Abraham’s Four Seeds

by John G. Reisinger
(New Covenant Theology)

Background and Reason for Writing

     This book originated as a short presentation for public discussion.  A group of Amils and Premils got together (along with some of us who are not convinced of any prophetic position) and discussed each other’s view in the same session.  Three different men spoke on the subject “Who is Abraham’s Seed.”  This was followed by a long and profitable discussion period.  I was one of the three speakers (I was assigned the “middle” position) and my preparation led to the start of this book.

Several years later I gave a twenty page paper entitled “Abraham’s Four Seeds” at a Reformed pastors’ meeting in Toronto, Canada.  I was encouraged to enlarge it and develop some of the applications to Dispensationalism and Covenant Theology.  The result is as much a study of the basic presuppositions of these two systems of theology as it is a clear cut study of Abraham’s seed.  This accounts for the lack of logical flow at times and the long digressions.  However, since the real purpose of the book is not Abraham’s seed for its own sake, but rather to demonstrate how a correct understanding of that subject is a key to harmonizing Scripture, it seemed wise to digress as far as was necessary when either Dispensationalism or Covenant Theology was directly involved.  This approach sometimes made necessary a lengthy discussion of the basic position of either, or both, of these systems of theology. Some of these digressions appear as an appendix.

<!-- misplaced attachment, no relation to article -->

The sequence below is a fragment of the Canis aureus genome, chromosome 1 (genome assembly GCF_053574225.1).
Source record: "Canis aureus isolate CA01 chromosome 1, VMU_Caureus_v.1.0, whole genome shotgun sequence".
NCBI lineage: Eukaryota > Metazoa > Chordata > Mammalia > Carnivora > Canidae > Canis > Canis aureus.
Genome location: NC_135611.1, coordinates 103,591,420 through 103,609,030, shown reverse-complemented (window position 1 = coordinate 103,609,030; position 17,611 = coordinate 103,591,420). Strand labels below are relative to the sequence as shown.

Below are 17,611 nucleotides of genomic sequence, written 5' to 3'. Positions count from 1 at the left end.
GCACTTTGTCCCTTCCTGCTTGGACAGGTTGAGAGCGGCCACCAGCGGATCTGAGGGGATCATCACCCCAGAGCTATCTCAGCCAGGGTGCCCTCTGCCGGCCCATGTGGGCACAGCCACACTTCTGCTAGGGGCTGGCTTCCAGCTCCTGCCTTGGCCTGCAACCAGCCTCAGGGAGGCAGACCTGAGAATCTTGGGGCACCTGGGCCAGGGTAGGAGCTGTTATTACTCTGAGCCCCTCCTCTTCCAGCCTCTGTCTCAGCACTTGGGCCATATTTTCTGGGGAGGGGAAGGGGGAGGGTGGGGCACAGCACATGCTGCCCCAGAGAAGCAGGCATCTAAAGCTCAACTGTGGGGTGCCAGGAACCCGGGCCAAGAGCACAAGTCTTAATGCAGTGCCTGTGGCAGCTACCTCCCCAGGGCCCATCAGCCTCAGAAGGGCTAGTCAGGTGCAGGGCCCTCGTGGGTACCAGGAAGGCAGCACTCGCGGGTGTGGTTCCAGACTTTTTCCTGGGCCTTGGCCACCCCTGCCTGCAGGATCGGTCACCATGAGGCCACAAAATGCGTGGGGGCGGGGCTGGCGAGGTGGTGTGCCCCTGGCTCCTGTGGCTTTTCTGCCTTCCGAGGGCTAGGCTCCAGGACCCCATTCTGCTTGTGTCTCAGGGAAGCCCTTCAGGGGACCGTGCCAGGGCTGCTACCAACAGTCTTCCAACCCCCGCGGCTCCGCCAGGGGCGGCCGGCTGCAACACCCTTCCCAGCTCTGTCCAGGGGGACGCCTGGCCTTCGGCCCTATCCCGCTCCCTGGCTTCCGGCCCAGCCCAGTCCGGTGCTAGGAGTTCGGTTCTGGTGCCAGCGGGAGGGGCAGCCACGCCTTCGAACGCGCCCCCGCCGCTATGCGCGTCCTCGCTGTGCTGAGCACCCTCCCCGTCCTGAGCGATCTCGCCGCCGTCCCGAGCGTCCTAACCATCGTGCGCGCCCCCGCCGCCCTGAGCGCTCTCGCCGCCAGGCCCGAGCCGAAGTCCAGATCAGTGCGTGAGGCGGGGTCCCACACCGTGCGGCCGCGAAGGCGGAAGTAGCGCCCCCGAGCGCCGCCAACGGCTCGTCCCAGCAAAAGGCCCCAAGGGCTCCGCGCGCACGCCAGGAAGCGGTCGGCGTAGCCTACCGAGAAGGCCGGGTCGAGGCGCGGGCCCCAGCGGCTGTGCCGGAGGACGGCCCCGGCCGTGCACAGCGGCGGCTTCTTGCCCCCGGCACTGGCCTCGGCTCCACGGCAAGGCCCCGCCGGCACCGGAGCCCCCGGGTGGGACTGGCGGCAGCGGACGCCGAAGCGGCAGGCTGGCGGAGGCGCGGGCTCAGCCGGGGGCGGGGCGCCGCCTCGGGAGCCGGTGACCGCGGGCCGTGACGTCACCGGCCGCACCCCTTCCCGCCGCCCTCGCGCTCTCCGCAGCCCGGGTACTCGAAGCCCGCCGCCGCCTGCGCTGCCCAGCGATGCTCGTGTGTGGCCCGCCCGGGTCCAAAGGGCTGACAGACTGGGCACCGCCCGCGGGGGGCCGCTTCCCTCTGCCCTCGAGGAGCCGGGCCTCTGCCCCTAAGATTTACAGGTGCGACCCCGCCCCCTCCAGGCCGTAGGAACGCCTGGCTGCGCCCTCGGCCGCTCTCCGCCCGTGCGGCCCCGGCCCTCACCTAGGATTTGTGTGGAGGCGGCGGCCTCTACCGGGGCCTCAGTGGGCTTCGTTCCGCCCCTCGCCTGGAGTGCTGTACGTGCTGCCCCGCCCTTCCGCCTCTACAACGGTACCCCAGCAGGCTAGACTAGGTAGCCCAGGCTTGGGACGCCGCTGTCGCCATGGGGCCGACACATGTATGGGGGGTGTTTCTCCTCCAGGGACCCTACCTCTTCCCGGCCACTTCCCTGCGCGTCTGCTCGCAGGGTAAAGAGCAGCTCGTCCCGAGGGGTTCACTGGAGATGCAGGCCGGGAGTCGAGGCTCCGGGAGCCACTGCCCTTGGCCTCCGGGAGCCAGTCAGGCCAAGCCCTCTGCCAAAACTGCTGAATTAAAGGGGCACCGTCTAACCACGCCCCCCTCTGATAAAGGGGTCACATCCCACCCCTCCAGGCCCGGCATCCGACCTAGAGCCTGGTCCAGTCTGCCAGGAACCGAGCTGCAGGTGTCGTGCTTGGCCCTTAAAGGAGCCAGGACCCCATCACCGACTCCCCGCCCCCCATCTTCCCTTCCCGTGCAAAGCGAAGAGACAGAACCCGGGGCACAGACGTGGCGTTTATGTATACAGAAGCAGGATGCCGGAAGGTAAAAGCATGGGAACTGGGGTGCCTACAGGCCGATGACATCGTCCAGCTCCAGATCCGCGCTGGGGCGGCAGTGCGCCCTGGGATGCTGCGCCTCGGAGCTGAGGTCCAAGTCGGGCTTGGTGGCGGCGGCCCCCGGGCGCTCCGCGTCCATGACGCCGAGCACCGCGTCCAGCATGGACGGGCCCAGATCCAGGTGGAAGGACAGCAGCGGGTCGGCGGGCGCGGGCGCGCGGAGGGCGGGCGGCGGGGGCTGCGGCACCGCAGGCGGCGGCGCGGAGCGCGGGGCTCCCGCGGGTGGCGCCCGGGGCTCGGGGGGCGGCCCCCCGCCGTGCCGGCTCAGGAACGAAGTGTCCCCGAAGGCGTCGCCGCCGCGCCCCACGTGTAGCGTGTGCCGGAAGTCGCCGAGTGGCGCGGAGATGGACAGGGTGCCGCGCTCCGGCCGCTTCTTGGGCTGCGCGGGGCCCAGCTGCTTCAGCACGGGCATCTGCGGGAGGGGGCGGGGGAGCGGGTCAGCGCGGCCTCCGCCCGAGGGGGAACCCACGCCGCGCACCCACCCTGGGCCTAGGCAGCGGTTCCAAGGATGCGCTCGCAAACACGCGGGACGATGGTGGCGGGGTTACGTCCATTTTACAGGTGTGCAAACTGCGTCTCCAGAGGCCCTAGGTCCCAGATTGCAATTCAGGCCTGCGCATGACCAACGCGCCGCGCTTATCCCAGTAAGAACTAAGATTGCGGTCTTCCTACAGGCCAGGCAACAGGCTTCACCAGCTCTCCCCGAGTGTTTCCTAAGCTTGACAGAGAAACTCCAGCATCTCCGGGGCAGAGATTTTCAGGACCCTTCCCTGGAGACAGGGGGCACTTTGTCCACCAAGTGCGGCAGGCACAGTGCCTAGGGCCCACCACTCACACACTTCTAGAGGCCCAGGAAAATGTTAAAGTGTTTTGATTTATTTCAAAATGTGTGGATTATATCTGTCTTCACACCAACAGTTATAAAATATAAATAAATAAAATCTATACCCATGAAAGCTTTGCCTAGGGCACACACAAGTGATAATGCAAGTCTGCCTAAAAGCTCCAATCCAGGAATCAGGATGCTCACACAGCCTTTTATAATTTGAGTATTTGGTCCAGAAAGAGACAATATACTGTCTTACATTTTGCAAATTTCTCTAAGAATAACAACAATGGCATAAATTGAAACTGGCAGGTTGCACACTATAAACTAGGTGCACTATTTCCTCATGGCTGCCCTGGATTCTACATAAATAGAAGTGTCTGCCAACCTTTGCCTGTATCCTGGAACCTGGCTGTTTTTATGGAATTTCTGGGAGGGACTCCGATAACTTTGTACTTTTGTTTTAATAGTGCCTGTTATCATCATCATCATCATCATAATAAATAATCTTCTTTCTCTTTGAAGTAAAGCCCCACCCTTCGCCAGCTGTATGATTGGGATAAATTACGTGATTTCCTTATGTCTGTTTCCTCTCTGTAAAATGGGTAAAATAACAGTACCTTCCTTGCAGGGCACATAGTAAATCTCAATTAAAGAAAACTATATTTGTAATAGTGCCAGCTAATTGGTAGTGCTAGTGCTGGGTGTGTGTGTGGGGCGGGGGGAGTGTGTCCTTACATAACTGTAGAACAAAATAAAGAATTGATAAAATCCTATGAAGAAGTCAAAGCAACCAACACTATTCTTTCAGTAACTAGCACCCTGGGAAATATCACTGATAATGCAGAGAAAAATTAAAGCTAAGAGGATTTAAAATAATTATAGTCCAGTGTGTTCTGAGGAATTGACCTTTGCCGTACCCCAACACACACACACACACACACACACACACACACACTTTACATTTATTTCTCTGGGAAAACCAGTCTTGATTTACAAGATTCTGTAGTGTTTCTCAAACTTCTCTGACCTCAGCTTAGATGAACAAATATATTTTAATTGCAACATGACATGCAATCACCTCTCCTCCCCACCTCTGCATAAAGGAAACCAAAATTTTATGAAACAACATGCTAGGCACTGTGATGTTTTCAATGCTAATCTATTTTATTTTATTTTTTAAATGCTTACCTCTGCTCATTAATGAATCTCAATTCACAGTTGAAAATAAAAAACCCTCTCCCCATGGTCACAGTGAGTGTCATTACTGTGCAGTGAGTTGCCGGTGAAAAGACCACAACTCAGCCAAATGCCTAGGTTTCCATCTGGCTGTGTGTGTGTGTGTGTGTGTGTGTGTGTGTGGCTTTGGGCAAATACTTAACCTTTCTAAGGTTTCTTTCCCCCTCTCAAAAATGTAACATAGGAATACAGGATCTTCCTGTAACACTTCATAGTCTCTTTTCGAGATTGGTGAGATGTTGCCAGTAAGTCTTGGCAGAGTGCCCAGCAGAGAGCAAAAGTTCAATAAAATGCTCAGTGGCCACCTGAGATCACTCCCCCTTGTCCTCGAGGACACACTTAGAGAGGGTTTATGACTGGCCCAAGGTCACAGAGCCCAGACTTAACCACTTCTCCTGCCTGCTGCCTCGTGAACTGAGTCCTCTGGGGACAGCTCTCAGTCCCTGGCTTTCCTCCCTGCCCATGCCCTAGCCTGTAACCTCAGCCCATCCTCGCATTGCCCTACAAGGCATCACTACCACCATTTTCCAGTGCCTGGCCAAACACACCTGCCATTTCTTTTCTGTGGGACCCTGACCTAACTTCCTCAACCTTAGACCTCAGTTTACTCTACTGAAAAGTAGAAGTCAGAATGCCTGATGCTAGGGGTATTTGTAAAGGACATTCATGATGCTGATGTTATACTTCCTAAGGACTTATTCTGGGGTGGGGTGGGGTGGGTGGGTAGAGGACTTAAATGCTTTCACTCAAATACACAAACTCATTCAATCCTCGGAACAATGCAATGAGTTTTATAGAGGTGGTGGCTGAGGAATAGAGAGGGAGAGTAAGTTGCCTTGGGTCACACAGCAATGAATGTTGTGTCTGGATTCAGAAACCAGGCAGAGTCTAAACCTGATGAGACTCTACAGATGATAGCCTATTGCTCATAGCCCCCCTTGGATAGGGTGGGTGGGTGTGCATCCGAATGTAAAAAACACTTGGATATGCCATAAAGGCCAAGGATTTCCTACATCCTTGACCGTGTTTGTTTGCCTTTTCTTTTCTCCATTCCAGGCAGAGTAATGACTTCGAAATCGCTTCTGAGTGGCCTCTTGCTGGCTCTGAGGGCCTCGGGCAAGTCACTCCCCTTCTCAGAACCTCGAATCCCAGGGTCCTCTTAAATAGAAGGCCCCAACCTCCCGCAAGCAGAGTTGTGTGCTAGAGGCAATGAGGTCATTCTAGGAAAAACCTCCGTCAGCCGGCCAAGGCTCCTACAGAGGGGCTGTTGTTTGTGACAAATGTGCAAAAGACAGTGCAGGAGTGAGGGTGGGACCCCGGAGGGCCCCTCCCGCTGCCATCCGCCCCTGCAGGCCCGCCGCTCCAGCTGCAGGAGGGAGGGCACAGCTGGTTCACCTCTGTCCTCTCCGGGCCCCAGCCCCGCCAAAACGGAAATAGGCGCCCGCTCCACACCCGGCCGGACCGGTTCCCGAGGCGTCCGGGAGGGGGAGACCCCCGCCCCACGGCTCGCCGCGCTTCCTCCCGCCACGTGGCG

Appendix number one is a very brief outline of Covenant Theology using the Westminster Confession of Faith as a source. Appendix number two does the same thing with Dispensationalism using the Scofield Reference Bible and Major Bible Themes by Lewis Sperry Chafer and edited by John F. Walvoord. If the reader is not familiar with those systems, it might be well to read these two appendices first.

Appendix number three deals with Covenant Theology’s insistence on using theological terms instead of Scripture texts.  This appendix repeats some of the material in the main text. I am not suggesting that we must never use theological terms, but I am urging that we not use theological terms as the foundational blocks of our system as both Covenant Theology and Dispensationalism do.  The basic presuppositions of any system of theology must be established with specific texts of Scripture and not with theological terms. If this is not done, then our basic building blocks will be the product of logic and not the Word of God itself. We must not produce a theological lingo arrived at only by “good and necessary consequences” deduced from our system and then force those theological terms into the Scripture and refuse to allow the words used by the Holy Spirit to mean what they actually say.  Human logic must never become a tool more valuable than texts of Scripture in either establishing or teaching truth. Logic is a good mistress but a very bad master.